Further details on the KEYNOTE-B79 trial were presented at the 2022 ASCO GI Symposium.
The first patient has been dosed in the phase 1b KEYNOTE-B79 trial (NCT04991948) of the chimeric antigen receptor (CAR) T-cell therapy CYAD-101 (Celyad Oncology) in combination with pembrolizumab for refractory metastatic colorectal cancer (mCRC).1
Further details on the trial were presented at the 2022 American Society of Clinical Oncology (ASCO) Gastrointestinal Cancers (GI) Symposium, January 20-22, 2022, by Richard D. Kim, MD, service chief, Medical Gastrointestinal Oncology and senior member, Gastrointestinal Oncology Department, Moffitt Cancer Center, and professor, oncology, University of South Florida College of Medicine.2
“[Evidence implied] that CYAD-101 may also be modulating the immune suppressive environment in patients mirroring what was demonstrated in pre-clinical models. We considered that a sequential therapy with the anti-PD1 monoclonal antibody pembrolizumab to further release the anti-tumor potential of this expanded T-cell population may drive deeper, more durable and new clinical responses beyond that currently demonstrated with the CAR T-cells alone,” Kim and colleagues wrote.2
KEYNOTE-B79 is evaluating the safety and efficacy of 3, bi-weekly, 1x109-cell infusions of CYAD-101 after FOLFOX preconditioning across 5 sites in the US and Europe.Participants will start 200 mg pembrolizumab treatment 3 weeks after last infusion, which will continue every 3 weeks for up to 2 years. The trial is enrolling participants with microsatellite stable/mismatch-repair proficient, relapsed/refractory mCRC after at least 1 metastatic line of therapy that included FOLFOX chemotherapy.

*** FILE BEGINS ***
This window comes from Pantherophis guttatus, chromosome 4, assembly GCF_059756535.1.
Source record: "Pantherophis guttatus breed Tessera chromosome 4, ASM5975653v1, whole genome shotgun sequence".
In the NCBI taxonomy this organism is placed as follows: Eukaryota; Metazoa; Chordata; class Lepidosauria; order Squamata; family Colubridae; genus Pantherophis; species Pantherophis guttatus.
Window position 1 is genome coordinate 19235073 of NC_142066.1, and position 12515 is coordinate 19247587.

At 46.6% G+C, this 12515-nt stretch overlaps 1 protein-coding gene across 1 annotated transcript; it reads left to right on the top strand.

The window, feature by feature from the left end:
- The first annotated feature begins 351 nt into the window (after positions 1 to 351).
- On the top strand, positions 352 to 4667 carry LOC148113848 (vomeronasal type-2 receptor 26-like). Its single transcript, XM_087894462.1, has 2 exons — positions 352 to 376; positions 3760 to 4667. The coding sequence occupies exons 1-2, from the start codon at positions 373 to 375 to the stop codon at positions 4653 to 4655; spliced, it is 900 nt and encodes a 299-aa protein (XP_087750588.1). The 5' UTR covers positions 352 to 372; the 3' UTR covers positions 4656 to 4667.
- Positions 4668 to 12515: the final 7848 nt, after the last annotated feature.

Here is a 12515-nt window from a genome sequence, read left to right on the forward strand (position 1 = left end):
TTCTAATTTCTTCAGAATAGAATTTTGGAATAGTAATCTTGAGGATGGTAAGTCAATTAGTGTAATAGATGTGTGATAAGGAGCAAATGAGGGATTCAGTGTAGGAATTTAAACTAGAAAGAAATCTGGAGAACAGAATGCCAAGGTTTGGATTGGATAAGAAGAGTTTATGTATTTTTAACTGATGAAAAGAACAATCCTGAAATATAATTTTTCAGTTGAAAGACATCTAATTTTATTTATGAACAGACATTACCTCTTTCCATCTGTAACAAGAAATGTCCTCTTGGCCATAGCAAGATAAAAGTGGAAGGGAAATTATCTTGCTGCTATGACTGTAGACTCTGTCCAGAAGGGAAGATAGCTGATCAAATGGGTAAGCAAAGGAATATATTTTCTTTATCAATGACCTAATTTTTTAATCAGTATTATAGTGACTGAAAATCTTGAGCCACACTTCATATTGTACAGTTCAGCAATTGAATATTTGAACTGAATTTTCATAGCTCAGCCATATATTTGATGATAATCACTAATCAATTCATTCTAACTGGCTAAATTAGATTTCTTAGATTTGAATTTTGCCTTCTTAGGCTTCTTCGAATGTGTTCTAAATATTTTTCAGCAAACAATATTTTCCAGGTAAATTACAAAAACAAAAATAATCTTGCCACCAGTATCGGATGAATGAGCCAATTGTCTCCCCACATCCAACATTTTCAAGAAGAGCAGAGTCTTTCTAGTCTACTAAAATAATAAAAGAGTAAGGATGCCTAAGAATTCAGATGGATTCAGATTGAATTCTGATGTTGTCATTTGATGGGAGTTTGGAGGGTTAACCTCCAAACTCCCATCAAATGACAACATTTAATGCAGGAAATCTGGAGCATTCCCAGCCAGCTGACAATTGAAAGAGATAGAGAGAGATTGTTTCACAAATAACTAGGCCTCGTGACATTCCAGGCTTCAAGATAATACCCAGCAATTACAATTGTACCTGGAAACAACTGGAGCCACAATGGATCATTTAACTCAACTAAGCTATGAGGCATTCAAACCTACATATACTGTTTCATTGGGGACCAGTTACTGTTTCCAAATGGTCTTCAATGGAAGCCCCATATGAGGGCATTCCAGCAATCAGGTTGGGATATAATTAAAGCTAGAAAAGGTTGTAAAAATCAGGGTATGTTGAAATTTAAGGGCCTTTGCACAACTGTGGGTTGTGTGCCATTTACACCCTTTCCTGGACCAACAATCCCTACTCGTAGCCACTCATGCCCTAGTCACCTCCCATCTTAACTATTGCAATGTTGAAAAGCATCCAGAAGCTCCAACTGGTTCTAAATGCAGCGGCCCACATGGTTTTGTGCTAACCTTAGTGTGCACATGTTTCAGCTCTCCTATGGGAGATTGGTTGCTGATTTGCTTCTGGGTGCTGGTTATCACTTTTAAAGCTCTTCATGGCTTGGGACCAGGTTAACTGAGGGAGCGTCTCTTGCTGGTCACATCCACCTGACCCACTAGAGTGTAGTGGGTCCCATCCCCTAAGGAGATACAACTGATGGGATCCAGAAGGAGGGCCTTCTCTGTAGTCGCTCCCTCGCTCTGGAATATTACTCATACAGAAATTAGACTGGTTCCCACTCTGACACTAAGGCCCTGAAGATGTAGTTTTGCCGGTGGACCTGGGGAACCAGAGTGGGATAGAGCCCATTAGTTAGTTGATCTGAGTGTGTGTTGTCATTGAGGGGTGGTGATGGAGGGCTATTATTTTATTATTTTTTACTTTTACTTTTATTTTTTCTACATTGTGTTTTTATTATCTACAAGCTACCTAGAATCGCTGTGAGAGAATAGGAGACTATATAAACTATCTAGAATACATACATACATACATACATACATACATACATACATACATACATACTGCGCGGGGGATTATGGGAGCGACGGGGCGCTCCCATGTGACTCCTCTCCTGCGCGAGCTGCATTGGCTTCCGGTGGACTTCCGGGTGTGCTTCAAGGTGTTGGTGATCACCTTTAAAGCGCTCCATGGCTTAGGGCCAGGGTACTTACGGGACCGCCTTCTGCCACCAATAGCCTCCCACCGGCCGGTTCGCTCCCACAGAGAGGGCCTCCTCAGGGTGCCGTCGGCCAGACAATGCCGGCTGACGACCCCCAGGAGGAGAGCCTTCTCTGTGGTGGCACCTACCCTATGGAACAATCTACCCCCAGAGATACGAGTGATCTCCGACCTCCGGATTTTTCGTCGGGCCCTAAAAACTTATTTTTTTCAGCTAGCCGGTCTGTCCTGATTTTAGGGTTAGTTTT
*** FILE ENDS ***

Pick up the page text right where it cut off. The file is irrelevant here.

The trial’s primary endpoints are evaluating safety and efficacy via the occurrence of dose-limiting toxicities (DLTs) and objective response rate (ORR). ORR will be evaluated 6 weeks after first pembrolizumab treatment.Preliminary data from the trial are expected in the second half of 2022.3
Celyad Oncology is developing additional CAR T-cell therapies, including CYAD-211, an allogeneic shRNA-based anti-BCMA therapy for relapsed/refractory multiple myeloma, and CYAD-02, a next-generation, autologous NKG2D receptor therapy for acute myeloid leukemia and myelodysplastic syndrome.
Filippo Petti, chief executive officer, Celyad Oncology, commented on the company’s trials in a statement, saying, “The validation of our proprietary shRNA platform this past year represented an incredible achievement for the Company as we continued to strategically transform the organization to a fully allogeneic CAR T platform Company. The power and versatility of our shRNA platform, including the ability to multiplex and modulate the levels of gene expression, continues to support its strength, value, and potential differentiation within the allogenic cell therapy landscape. We believe our non-gene edited technologies are well-positioned to drive a major impact on the CAR T industry as the approach that does not have the risks associated with gene-editing technologies, including the potential for translocation adverse events.”3
CYAD-211 is being evaluated in the phase 1/2 IMMUNICY-1 trial (NCT04613557), which has so far demonstrated clinical activity with an acceptable safety profile. The phase 2 portion of the study will evaluate lymphodepleting regimens with the cell therapy. Additional data is expected mid-2022. CYAD-02 is being evaluated in the phase 1 CYCLE-1 trial (NCT04167696) which has demonstrated that a single shRNA can target both MICA and MICB, enhancing the cell therapy phenotype.
“We believe our cutting-edge research in the allogeneic CAR T field supported by clinical data presented at multiple medical conferences over the past year and combined with these broader resources place us on an accelerated path towards developing the therapeutic benefit of our extensive set of technologies. This is an exciting time at Celyad Oncology and we look forward to building upon our recent accomplishments throughout 2022 and beyond,” Petti added to the statement.3